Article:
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Tony Evers

Gov. Tony Evers 

Gov. Tony Evers on Monday expressed skepticism about a Republican plan to more than double vehicle title fees and increase car registration by $10 to help pay for the state’s roads.

“It’s amazing to me that we’d think just doubling fees without having the people that use the roads, like people from Illinois, Michigan, Minnesota, aren’t paying for using our roads,” Evers said. “It just doesn’t make any sense to me.”

Evers’ public comments, the first since GOP lawmakers on the Legislature’s budget committee wrapped up work on the two-year state budget, come as lawmakers in the Senate and Assembly gear up to vote on the Republican spending plan as early as next week.

Evers will then have the authority to strike parts of the plan or to veto the entire document, which no Wisconsin governor has done.

Evers told reporters at an LGBT pride event on Monday he’s waiting to make a veto determination until a final budget bill is sent to him.

“Certainly there’s lots of things we have concerns about, but at the end of the day we won’t be making any decisions until we see what comes out of both houses,” Evers said.

He added he intends to reach out to Republican leaders to discuss potential changes before the bill comes to a vote.

To raise $484 million in new transportation revenue, the GOP-authored plan would increase title fees, currently $69.50, by $95, amounting to $164.50. Republicans also want to raise vehicle registration fees, currently $75, by $10, which would generate $84 million over the biennium.

The plan contrasts from that of Evers, who proposed raising the gas tax by 8 cents per gallon and indexing it for inflation and increasing heavy truck fees by 27%.

Senate Majority Leader Scott Fitzgerald, R-Juneau, in a statement criticized the gas tax for being a diminishing revenue stream that does not account for more fuel-efficient cars and electric vehicles, which are becoming more prominent.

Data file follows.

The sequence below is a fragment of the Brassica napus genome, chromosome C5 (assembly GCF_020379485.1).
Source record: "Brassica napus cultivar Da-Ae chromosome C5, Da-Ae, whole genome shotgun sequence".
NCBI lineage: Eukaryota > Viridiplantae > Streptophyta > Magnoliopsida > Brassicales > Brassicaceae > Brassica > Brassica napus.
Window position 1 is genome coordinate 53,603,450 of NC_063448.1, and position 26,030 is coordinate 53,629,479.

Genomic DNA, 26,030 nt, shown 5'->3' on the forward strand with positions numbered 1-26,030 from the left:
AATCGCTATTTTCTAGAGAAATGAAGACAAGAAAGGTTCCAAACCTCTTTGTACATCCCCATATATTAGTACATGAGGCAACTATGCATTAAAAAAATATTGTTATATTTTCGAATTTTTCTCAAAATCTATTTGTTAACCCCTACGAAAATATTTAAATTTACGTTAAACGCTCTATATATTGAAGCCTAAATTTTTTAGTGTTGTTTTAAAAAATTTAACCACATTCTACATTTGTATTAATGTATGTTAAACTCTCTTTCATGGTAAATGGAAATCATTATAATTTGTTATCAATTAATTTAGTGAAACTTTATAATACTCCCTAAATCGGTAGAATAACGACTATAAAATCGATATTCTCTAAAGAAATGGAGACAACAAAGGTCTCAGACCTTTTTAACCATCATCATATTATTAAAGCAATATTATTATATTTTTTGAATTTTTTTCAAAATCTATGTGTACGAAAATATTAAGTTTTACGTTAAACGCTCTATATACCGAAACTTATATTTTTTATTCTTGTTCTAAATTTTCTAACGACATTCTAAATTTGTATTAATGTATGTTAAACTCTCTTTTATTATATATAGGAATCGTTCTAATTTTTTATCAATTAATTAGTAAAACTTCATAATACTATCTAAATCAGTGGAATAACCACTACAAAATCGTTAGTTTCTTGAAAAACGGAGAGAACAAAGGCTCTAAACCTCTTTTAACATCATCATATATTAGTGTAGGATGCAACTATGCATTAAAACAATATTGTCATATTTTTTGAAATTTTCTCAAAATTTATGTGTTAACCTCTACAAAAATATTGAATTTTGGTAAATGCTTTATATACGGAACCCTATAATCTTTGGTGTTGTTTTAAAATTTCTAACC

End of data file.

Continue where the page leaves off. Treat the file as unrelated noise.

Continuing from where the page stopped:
“The governor won’t be happy until our gas tax is one of the highest in the nation,” Fitzgerald said. “Hiking the gas tax isn’t a long-term solution. It’s a Band-Aid that practically guarantees we’ll have to go back to the taxpayers and beg for more of their money in the future.”

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Democrats, joined by Evers, have declared the Republican plan to raise fees unfair because it does not account for non-residents nor total miles driven, as a gas tax would.

Barnes’ taxes

Evers also weighed in after the Milwaukee Journal Sentinel reported last week that Lt. Gov. Mandela Barnes is delinquent on his property taxes for his Milwaukee condo.

“If he owes money, he owes money and he should pay it,” Evers said, adding that he had not spoken to the lieutenant governor about the matter.

The article reported Barnes is listed as having failed to pay $2,225 in property taxes, interest and penalties for the Milwaukee property.

Barnes disputed the story by providing unconvincing evidence: he sent the Journal Sentinel a copy of a portion of a 2018 tax bill the city treasurer’s office said was really just the original bill. The treasurer’s office reiterated the taxes were still delinquent.

Barnes took to social media Monday to present his side of the story. He articulated his 2017 property tax bill had been sent to the previous owner in Arizona. Still, the Journal Sentinel noted Barnes had not paid his 2018 bill, either.

“Regardless,” Barnes wrote. “You miss a bill, you just pay it. Simple. Check is in the mail. Can’t believe it’s gotten this ridiculous.”

Barnes’ comments came after the newspaper also reported that Barnes had an unpaid fine for outstanding parking tickets.

Security hours

Separately, WisPolitics.com reported Barnes so far in 2019 has received nine times more hours of security protection than his predecessor, former Lt. Gov. Rebecca Kleefisch, received during her last entire full year in her post.

The state Department of Transportation, which oversees Barnes’ protection, has declined to say why Barnes has received increased protection.

Barnes on social media offered his own explanation.

“Security presence would obviously increase if more work is being done,” Barnes wrote.

Capital W: Plug in to Wisconsin politics

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